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Citizenship chaos threatens rudderless Australian government
[CANBERRA] Prime Minister Malcolm Turnbull's government could collapse if a court rules that three of his lawmakers with dual citizenship are ineligible to hold office. Even if they stay, his handling of the constitutional crisis gripping Australia's parliament may have already sealed its fate.
The High Court will begin hearings on Thursday to interpret a 117-year-old law that bars dual nationals from sitting in parliament.
Deputy Prime Minister Barnaby Joyce and two other Cabinet ministers are among seven lawmakers caught up in the fiasco that's sparked incredulity even in a nation that's grown used to political turmoil.
Instead of quelling the crisis, the government seems to have exacerbated it. By allowing Mr Joyce and Fiona Nash, the rural health minister, to remain in the Cabinet, even after Resources Minister Matt Canavan stepped aside, Mr Turnbull has opened himself to charges of double standards.
Meanwhile his Foreign Minister Julie Bishop risked a diplomatic spat with close ally New Zealand, by accusing the main opposition party there of conspiring to bring down the government by helping reveal Mr Joyce's ancestry.
"Turnbull's inability to deal with the recent chaos has exacerbated existing views among voters that his government is rudderless," said Martin Drum, a senior lecturer in politics at the University of Notre Dame in Perth. "Controversies are always a lot worse when they affect governments already seen to have lost focus."
The drama began last month when two senators in the minority Greens party, one born in Canada and the other in New Zealand, resigned from parliament for unwittingly breaching Section 44 of Australia's constitution. The law says people are disqualified from becoming federal lawmakers if they are "a subject or a citizen or entitled to the rights or privileges of a subject or a citizen of a foreign power."
Mr Canavan quit Cabinet but stayed on as a senator when he found out his mother had applied for Italian citizenship on his behalf, without his knowledge. A One Nation senator and Nick Xenophon, who leads a block of independent lawmakers in the Senate, have also referred themselves to the High Court over possible British citizenship.
The 62-year-old prime minister's response to the crisis has put his political judgment under the spotlight at a time when the government, struggling to deliver a policy agenda, is trailing in opinion polls.
The Liberal-National coalition slipped further behind the main opposition Labor party in a Newspoll published Monday, 46 per cent to 54 per cent. Should that margin be replicated at the next election, due by 2019, the government, which holds a one-seat majority in the lower house, would be wiped out.
Its majority may disappear even sooner, if the High Court rules against Mr Joyce. In that scenario, Mr Joyce - who has now renounced his New Zealand citizenship - would have to re-contest his seat in a special election. If he lost, Mr Turnbull may be forced to lead a minority government. That could bring fresh political uncertainty to a nation where no prime minister has served a full three-year term in the past decade.
Australia's political climate has deteriorated over the past five years to reach the riskiest level relative to its peers since at least 2009, according to Bloomberg's country risk gauges. The country has lost ground in recent years when it comes to scores for government effectiveness and regulatory quality.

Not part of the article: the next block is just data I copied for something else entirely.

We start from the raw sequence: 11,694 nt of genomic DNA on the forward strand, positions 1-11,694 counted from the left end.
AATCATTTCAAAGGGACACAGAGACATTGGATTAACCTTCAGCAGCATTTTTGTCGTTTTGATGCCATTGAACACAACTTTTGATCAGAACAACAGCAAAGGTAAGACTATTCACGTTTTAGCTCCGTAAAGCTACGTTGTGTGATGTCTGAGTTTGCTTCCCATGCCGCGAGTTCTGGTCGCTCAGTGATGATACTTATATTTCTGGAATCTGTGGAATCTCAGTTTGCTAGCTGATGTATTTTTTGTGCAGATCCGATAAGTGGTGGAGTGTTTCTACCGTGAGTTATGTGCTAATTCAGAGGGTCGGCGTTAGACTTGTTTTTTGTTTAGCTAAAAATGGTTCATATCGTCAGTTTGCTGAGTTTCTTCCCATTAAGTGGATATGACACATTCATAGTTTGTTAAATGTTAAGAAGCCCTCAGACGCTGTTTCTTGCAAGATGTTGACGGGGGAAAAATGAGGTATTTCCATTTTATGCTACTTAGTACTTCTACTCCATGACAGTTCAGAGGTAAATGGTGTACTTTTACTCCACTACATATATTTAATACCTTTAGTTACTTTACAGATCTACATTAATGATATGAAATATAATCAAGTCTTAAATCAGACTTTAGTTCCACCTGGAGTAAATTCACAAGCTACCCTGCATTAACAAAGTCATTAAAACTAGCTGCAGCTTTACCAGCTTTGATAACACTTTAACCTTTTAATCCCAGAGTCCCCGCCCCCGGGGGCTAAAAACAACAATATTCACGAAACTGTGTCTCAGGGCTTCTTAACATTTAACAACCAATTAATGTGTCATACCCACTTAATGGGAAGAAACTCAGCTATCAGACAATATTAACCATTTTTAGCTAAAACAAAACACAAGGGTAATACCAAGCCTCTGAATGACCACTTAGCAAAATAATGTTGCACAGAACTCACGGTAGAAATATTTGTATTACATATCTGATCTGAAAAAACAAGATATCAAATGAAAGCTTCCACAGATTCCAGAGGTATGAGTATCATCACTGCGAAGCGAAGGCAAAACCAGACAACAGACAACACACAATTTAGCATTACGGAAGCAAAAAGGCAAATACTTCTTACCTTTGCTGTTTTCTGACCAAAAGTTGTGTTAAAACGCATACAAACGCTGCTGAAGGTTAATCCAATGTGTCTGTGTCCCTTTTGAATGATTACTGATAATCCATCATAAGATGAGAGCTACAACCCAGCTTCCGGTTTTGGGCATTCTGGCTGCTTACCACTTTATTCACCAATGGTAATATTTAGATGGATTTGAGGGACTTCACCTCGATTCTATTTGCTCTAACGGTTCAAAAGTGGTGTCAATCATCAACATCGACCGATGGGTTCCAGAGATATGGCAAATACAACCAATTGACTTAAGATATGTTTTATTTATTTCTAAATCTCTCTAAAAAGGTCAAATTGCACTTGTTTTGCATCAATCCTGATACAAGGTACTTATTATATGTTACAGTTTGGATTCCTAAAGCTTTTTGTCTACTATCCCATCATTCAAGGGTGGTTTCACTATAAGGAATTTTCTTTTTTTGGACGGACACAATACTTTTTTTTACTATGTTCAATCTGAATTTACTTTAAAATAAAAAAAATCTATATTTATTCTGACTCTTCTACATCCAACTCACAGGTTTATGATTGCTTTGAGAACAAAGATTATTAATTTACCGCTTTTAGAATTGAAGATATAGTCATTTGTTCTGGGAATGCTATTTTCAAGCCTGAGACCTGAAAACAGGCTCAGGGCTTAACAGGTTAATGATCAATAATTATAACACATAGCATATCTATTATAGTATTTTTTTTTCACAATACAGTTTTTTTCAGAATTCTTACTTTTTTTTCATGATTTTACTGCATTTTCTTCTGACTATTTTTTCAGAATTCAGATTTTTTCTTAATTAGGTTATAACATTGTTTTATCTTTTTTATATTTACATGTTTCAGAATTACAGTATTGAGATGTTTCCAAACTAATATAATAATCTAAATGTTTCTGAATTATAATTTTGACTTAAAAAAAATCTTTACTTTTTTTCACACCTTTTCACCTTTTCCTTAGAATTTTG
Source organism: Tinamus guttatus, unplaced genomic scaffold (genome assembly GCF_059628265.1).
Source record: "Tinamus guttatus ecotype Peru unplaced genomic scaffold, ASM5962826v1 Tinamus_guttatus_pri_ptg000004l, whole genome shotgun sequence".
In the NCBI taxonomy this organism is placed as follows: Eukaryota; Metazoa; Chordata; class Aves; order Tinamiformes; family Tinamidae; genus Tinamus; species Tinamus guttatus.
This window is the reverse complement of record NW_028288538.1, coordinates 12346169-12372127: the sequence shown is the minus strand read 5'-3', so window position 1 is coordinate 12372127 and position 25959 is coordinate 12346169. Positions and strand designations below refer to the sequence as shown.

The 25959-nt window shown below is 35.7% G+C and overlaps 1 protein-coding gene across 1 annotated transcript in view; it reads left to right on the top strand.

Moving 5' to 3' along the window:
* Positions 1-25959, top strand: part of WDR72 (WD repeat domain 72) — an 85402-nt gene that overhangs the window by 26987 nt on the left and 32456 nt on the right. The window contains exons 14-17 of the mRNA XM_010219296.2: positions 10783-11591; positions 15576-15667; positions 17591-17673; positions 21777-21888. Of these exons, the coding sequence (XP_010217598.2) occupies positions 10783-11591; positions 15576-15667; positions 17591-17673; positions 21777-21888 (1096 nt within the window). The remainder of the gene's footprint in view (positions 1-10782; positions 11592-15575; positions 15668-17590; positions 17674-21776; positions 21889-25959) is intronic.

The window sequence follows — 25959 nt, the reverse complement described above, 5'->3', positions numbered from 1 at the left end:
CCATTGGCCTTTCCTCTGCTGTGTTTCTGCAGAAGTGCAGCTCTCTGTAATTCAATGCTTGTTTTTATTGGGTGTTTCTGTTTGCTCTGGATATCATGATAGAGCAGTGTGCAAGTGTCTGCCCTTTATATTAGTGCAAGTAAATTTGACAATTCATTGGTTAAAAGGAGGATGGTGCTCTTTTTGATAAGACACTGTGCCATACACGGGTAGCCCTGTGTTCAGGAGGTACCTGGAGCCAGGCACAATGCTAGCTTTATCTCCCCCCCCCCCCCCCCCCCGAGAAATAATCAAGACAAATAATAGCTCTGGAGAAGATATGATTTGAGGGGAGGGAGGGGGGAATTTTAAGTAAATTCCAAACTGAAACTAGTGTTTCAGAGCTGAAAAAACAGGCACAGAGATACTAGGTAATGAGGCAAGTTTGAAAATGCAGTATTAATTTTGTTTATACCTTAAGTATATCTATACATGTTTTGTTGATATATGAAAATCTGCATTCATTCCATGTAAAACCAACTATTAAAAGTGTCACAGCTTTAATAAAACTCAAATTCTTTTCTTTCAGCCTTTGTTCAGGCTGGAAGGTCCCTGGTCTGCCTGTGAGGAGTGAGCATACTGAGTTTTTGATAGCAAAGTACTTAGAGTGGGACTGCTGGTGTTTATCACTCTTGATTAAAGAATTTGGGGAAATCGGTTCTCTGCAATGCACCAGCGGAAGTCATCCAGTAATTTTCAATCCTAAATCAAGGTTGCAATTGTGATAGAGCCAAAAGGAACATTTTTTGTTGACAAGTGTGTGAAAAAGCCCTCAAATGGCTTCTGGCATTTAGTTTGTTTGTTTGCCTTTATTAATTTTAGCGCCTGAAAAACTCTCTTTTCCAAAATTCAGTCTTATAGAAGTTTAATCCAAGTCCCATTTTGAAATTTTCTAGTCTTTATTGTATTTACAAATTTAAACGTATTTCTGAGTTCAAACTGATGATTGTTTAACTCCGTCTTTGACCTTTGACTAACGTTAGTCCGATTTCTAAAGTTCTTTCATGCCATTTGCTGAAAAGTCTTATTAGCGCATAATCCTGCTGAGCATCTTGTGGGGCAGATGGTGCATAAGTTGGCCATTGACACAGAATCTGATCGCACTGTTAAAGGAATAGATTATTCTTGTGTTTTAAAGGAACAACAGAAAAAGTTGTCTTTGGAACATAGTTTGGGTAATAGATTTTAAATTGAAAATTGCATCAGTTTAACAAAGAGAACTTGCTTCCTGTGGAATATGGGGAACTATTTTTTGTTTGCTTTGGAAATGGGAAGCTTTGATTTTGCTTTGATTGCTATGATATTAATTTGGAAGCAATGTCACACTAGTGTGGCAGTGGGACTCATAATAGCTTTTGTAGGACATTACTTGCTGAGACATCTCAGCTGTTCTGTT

The citizenship saga "increases the sense of immobility that the government has been bedeviled by," said David Burchell, a political analyst at the University of Western Sydney. "We've been in a strange space for a while and it keeps getting slightly stranger. It makes Australia look less governable."
Mr Turnbull's leadership is also under scrutiny as the nation prepares to hold a voluntary postal vote on whether to allow same-sex marriage. While Mr Turnbull supports marriage equality, he risks alienating more-conservative members of his coalition and has shied away from legislating on the issue.
While Mr Turnbull has said he's received "very, very strong" legal advice that his lawmakers will be cleared by the High Court, the longer the issue drags on, the more damaging it could be for the government.
Labor leader Bill Shorten has said his party has strict vetting processes and none of his lawmakers have been caught up in the fiasco. Mr Shorten has questioned the legitimacy of the government and demanded Mr Joyce and Ms Nash step aside from Cabinet.
"This is a government that doesn't do the basic homework, doesn't check the eligibility of their candidates," Mr Shorten told reporters on Monday.
Nevertheless, Mr Turnbull still leads Mr Shorten as preferred prime minister, although his 10-point lead has narrowed from 15 points, according to Monday's Newspoll.
Mr Shorten, a kingmaker in the infighting between former Labor prime ministers Kevin Rudd and Julia Gillard earlier this decade, has been attacked by Mr Turnbull for being beholden to corrupt unions.
Ironically, the constitutional saga may help Mr Turnbull stave off any challenge to his leadership from disaffected members of his own party. There's no obvious successor, and his job looks unattractive at least until the current crisis can be resolved.
"The government is clearly feeling harried but this crisis is unlikely to cost Turnbull his job in the short term," said Jill Sheppard, a political analyst at the Australian National University in Canberra. "The bleak long-term prognosis for Australian politics is that voters don't like the incumbent and don't like the alternative much more."